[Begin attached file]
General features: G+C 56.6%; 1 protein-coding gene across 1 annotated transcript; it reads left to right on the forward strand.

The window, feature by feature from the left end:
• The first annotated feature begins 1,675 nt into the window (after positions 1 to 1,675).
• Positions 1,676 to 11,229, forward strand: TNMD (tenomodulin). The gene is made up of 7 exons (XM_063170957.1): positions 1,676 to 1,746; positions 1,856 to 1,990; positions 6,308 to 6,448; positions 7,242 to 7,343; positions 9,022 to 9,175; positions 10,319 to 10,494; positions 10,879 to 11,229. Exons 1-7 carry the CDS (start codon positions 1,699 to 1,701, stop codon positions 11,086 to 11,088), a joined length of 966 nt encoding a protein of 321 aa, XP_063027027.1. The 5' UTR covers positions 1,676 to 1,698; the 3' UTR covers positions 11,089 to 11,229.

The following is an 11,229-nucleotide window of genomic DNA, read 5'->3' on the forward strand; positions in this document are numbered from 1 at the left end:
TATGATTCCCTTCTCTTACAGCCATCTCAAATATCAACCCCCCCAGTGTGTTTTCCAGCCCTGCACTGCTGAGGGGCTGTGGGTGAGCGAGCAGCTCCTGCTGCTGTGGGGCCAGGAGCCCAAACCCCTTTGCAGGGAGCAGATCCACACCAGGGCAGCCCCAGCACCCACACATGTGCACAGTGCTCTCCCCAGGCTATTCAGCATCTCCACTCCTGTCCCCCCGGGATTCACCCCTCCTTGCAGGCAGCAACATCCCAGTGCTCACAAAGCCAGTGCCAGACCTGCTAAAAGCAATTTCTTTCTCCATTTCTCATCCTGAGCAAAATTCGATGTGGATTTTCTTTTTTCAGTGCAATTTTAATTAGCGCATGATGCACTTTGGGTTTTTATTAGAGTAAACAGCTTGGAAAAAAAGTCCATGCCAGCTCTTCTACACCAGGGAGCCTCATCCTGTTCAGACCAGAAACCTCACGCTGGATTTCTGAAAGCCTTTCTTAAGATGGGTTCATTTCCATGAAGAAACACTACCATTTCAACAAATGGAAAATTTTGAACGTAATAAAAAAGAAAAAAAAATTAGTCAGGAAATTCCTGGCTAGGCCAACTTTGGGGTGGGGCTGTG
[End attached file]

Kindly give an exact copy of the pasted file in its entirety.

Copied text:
General features: G+C 56.6%; 1 protein-coding gene across 1 annotated transcript; it reads left to right on the forward strand.

The window, feature by feature from the left end:
• The first annotated feature begins 1,675 nt into the window (after positions 1 to 1,675).
• Positions 1,676 to 11,229, forward strand: TNMD (tenomodulin). The gene is made up of 7 exons (XM_063170957.1): positions 1,676 to 1,746; positions 1,856 to 1,990; positions 6,308 to 6,448; positions 7,242 to 7,343; positions 9,022 to 9,175; positions 10,319 to 10,494; positions 10,879 to 11,229. Exons 1-7 carry the CDS (start codon positions 1,699 to 1,701, stop codon positions 11,086 to 11,088), a joined length of 966 nt encoding a protein of 321 aa, XP_063027027.1. The 5' UTR covers positions 1,676 to 1,698; the 3' UTR covers positions 11,089 to 11,229.

The following is an 11,229-nucleotide window of genomic DNA, read 5'->3' on the forward strand; positions in this document are numbered from 1 at the left end:
TATGATTCCCTTCTCTTACAGCCATCTCAAATATCAACCCCCCCAGTGTGTTTTCCAGCCCTGCACTGCTGAGGGGCTGTGGGTGAGCGAGCAGCTCCTGCTGCTGTGGGGCCAGGAGCCCAAACCCCTTTGCAGGGAGCAGATCCACACCAGGGCAGCCCCAGCACCCACACATGTGCACAGTGCTCTCCCCAGGCTATTCAGCATCTCCACTCCTGTCCCCCCGGGATTCACCCCTCCTTGCAGGCAGCAACATCCCAGTGCTCACAAAGCCAGTGCCAGACCTGCTAAAAGCAATTTCTTTCTCCATTTCTCATCCTGAGCAAAATTCGATGTGGATTTTCTTTTTTCAGTGCAATTTTAATTAGCGCATGATGCACTTTGGGTTTTTATTAGAGTAAACAGCTTGGAAAAAAAGTCCATGCCAGCTCTTCTACACCAGGGAGCCTCATCCTGTTCAGACCAGAAACCTCACGCTGGATTTCTGAAAGCCTTTCTTAAGATGGGTTCATTTCCATGAAGAAACACTACCATTTCAACAAATGGAAAATTTTGAACGTAATAAAAAAGAAAAAAAAATTAGTCAGGAAATTCCTGGCTAGGCCAACTTTGGGGTGGGGCTGTG